Re: [Roll] [manet] Understanding RPL [was: Working group re-charter ideas]

Juliusz Chroboczek <jch@pps.univ-paris-diderot.fr> Thu, 02 April 2015 23:41 UTC

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Date: Fri, 03 Apr 2015 01:41:53 +0200
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From: Juliusz Chroboczek <jch@pps.univ-paris-diderot.fr>
To: "Pascal Thubert (pthubert)" <pthubert@cisco.com>
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Cc: ROLL WG <roll@ietf.org>, "manet@ietf.org" <manet@ietf.org>
Subject: Re: [Roll] [manet] Understanding RPL [was: Working group re-charter ideas]
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Thanks a lot for the lengthy explanation, Pascal, I feel that I understand
RPL somewhat better now.

>> My perhaps mistaken understanding is that RPL uses a more primitive
>> version of DSDV's feasibility condition

> That's all this discussion around that value L

Ah, I see.  Section 8.2.2.4.3.  (I'm not apologising for missing it -- it
is well hidden.)

Yes, that looks like DUAL-feasibility, but weakened so that loops of
diameter DAGMaxRankIncrease or less are allowed, right?  Why the
weakening?  Is that to compensate for the fact that you don't have
a mechanism to resolve blackholes in a timely manner?

> A node is allowed to join any DODAG Version that it has never been a
> prior member of without any restrictions, but if the node has been a
> prior member of the DODAG Version, then it must continue to observe
> the rule that it may not advertise a Rank higher than
> L+DAGMaxRankIncrease at any point in the life of the DODAG Version.

Yeah, that's pretty clear.  The same is true of Babel.

> One interesting difference with Babel is that RPL can route to all nodes
> with a single DODAG to a single root, using MOP 2.

Yes, I've noticed this mechanism before.  I think that's a smart mechanism
(I much prefer it to MOP 1), and I trust you've evaluated its performance
carefully, at least for some OF.  However, that's definitely not something
I'd ever consider adding to Babel -- I have a very strong desire to keep
the base protocol small, and to make sure that all extended variants can
interoperate as long as they implement the base protocol correctly.

You see -- once again, we're aiming at two different application spaces.
You're thinking of sensor networks, where it is reasonable to require that
all nodes in a given network implement MOP 2.  Babel is aimed at home and
hybrid networks (cash-starved networks with some meshy bits), which tend
to grow organically, with routers that never get reflashed, and therefore
contain different variants of the protocol.

> Another interesting difference is that if we have 2 roots, RPL
> partitions the network in 2 DODAGs.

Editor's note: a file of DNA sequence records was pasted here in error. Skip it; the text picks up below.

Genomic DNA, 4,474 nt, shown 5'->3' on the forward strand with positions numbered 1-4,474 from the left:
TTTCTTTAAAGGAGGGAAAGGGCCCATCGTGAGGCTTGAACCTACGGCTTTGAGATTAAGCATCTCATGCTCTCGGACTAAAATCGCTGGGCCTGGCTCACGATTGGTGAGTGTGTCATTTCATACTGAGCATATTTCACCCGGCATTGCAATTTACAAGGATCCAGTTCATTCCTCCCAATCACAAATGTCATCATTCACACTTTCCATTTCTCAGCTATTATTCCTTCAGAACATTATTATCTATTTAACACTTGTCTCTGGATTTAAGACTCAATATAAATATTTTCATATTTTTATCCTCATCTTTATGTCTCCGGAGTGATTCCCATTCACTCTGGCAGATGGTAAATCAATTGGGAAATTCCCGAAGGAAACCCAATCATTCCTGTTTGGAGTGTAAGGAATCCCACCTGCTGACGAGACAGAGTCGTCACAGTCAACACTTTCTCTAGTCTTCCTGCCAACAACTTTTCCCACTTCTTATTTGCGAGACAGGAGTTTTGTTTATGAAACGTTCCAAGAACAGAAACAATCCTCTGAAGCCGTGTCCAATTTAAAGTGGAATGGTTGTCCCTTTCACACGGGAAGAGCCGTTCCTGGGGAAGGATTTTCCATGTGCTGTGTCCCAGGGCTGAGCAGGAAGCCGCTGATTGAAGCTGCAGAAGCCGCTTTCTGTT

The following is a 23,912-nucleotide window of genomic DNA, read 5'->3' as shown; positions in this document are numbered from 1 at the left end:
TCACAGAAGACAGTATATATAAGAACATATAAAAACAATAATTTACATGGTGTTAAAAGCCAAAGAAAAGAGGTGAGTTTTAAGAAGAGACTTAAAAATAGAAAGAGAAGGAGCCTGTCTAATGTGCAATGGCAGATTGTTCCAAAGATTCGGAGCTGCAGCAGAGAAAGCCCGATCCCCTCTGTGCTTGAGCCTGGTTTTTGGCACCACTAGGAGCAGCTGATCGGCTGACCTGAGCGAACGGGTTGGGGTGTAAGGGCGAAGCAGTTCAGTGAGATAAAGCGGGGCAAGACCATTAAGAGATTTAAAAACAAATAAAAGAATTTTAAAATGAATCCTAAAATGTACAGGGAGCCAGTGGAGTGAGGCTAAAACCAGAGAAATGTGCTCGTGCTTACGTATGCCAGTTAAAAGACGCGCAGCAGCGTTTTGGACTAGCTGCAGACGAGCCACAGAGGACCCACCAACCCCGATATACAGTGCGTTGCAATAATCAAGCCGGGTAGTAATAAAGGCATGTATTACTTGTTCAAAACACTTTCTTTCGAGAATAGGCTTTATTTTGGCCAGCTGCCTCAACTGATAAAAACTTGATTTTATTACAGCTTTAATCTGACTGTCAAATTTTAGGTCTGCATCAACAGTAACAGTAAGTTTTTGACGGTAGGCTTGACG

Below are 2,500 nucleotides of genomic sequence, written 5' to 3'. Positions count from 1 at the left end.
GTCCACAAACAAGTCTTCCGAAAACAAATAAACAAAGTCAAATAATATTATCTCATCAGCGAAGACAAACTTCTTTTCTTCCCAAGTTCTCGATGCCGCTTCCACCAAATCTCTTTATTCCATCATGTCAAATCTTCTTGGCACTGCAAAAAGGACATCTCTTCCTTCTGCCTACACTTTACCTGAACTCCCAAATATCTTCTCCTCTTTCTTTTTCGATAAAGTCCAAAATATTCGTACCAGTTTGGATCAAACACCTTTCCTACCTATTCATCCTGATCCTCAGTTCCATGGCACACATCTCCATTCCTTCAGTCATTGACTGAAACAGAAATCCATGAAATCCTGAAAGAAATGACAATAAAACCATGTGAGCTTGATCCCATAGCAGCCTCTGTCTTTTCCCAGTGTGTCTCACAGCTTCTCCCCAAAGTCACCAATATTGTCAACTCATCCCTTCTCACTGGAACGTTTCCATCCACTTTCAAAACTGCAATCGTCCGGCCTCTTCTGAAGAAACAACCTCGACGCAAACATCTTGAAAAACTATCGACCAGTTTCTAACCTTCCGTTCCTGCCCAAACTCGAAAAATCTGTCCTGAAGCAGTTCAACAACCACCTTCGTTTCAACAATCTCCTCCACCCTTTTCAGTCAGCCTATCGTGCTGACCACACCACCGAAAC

Sorry if I'm being slow, but I don't see how that can be true.  If you have

   R1    R2
   /\
  /  \
 A    B

and there is instability in the network, so that simultaneously A switches
to B as parent, and B switches to R2 while its retraction ("poison") gets
lost, what prevents A from having B as parent while believing it's still in
R1's DODAG?

> Local repair is done by either poisoning or detaching, sections
> 8.2.2.5.

I don't see how that can be implemented.

Suppose A is B's parent.  A advertises INFINITE_RANK.  A's retraction
("poison") is lost.  B has no reason to change parents, so B has a parent
with infinite rank.  Oops, B is just violating the MUST NOT in 8.2.2.5.2.

Are you assuming the network is reliable?  Or am I missing some mechanism
that prevents that from happening?

> Or 8.2.2.6.

That's just a variant of the above but advertising DIO instead of
a retraction, right?

> On the side, poisoning is really inheriting from IGRP,

It's been a long time since I looked at IGRP, but I seem to recall that it
avoids the issue I describe above by imposing a silent time after a metric
increase.  This causes temporary blackholes, of course, of up to 3 minutes
if memory serves.

> We voluntarily left out the trigger for a new iteration, because that
> can be largely outside the scope of the routing protocol,

I disagree with that, at least in the space for which Babel is aiming.

> All in all I do not buy the different spaces. RPL was explicitly
> designed for multiple spaces because, by design, we left out of RPL and
> into the OF everything that's specific.

Well, the space Babel aims for requires that implementations from different
vendors interoperate.  That requires putting a provably complete set of
"must implement" mechanisms in the base spec.  I don't believe that RPL
has that property.

> Do I get an invite?

Sure, I'll try to remember to send you a note when I next give a seminar.

-- Juliusz